Float tank, second experience

Yesterday I used a float tank. It was my second time.

I’m still figuring out how it can be useful. The magnesium salts are a huge plus for me, and relaxation is nice, but as of yet, floating doesn’t have any effects that I think would be worthy of the evangelization it gets from Evan Brand and Joe Rogan. It’s mostly a ‘cool thing to do’.

Perhaps the answer will be in cumulative and continued use. That is how anything works after all — you don’t see an improvement unless you make a continued effort. Unfortunately, very few things one does for personal enhancement cost $40 each time you do them. The soap required for floating also strips all the oils off your skin and hair. Not a good thing when I’m trying to engender a more natural relationship between my skin and the sun.

I did get a monthly payment package — I get two floats per month. It’s cheaper and will help make floating a continued practice.

As for the experience itself, it took me quite a while to settle in. One thing I found that helped is putting my hands behind my head. This position relaxed both my arms and neck, which felt uncomfortable and tense. It allows both my arms and neck to push against each other a little, thus removing the tension from trying to get used to a new position (floating in water as opposed to standing in air as usual). After a period of time I didn’t need to be in this position to be comfortable.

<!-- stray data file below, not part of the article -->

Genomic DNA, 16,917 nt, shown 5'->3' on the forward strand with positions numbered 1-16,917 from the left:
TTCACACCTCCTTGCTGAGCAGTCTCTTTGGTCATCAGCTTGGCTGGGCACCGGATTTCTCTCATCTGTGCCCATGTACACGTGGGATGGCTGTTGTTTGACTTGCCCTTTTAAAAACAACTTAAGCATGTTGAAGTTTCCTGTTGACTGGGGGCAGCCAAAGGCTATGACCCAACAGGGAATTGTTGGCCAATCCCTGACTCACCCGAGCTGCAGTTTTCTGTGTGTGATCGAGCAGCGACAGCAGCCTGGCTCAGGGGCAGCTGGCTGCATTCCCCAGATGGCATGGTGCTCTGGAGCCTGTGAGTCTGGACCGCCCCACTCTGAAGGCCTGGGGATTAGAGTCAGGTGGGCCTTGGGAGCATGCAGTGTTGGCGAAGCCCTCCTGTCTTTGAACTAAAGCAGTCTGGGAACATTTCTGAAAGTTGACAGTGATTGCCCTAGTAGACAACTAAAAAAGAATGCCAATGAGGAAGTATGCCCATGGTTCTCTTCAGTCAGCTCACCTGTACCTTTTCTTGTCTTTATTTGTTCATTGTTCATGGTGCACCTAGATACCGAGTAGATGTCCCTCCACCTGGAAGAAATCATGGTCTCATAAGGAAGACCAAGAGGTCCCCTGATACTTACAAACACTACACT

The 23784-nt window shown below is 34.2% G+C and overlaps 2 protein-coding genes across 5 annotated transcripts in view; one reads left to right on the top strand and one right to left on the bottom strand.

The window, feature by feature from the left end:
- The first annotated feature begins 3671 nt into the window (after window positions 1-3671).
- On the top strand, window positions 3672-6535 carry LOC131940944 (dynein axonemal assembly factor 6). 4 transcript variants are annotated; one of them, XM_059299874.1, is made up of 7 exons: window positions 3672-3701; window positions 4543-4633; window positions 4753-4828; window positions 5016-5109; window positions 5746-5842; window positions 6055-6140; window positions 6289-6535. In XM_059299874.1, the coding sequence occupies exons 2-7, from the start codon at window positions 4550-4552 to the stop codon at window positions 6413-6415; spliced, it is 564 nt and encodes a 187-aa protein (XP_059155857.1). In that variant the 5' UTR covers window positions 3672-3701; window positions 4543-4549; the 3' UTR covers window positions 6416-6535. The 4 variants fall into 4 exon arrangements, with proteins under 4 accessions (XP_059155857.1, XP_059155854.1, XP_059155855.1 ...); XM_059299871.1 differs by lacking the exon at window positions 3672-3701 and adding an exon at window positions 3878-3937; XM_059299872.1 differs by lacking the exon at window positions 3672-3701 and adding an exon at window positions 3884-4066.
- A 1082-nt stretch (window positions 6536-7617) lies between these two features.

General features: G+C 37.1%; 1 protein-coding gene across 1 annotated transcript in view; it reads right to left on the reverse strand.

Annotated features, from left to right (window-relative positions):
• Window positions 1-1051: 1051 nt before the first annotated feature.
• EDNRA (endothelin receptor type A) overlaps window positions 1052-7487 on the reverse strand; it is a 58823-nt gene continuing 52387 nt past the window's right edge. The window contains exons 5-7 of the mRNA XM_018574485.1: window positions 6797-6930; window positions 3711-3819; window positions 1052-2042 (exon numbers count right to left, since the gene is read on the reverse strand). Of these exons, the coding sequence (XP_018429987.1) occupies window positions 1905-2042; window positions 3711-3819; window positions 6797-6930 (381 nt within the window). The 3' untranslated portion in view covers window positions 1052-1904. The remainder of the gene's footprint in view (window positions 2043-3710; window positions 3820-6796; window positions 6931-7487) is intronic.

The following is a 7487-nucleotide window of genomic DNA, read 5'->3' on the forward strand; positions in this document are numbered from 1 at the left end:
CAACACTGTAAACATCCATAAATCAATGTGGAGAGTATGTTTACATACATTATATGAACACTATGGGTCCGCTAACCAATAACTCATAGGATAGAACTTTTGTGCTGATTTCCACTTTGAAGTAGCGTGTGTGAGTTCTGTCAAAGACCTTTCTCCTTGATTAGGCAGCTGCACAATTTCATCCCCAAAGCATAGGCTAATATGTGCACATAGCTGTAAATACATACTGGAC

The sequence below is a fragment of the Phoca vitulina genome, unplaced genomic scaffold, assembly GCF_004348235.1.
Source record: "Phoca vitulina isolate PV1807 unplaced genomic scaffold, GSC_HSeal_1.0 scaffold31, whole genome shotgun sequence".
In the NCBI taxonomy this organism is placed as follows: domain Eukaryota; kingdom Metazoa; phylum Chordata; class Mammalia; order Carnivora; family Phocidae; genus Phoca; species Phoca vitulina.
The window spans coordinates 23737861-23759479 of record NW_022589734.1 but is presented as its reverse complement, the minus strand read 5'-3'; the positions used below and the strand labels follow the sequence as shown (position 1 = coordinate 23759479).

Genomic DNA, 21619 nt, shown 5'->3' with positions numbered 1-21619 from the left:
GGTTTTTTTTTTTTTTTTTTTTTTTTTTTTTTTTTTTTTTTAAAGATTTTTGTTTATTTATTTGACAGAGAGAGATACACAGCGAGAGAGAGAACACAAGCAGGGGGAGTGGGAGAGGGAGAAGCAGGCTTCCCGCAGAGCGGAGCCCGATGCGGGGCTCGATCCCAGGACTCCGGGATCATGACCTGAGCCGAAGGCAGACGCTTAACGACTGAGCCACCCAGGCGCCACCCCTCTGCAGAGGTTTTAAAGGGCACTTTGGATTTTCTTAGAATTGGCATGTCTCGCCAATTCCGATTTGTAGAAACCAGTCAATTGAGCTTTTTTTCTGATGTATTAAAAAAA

(As an aside, I think human bodies are most comfortable when existing in motion, or with their weight pressed against a solid object like a floor. Maintaining complete stillness in a fluid environment, like water or air, is uncomfortable — ie, standing or sitting.)

The first time I floated I seemed to spend at least half the session coming up with different ways to accentuate the experience. I think it would be really cool to have a circular tank so that you could move around and be completely unaware as to how you’re oriented in the world. With a rectangular tank, I know if I’m oriented another direction. I believe this would help take your mind out of your body, as your mind would no longer be tethered by a concrete idea of where it exists in space.

Another cool idea I had was lights that would create a sense of motion by turning off and on in succession (think of runway lights at an airport). Lights could also be used in learning applications, but that’s an entirely different beast.

Float tank, second experience

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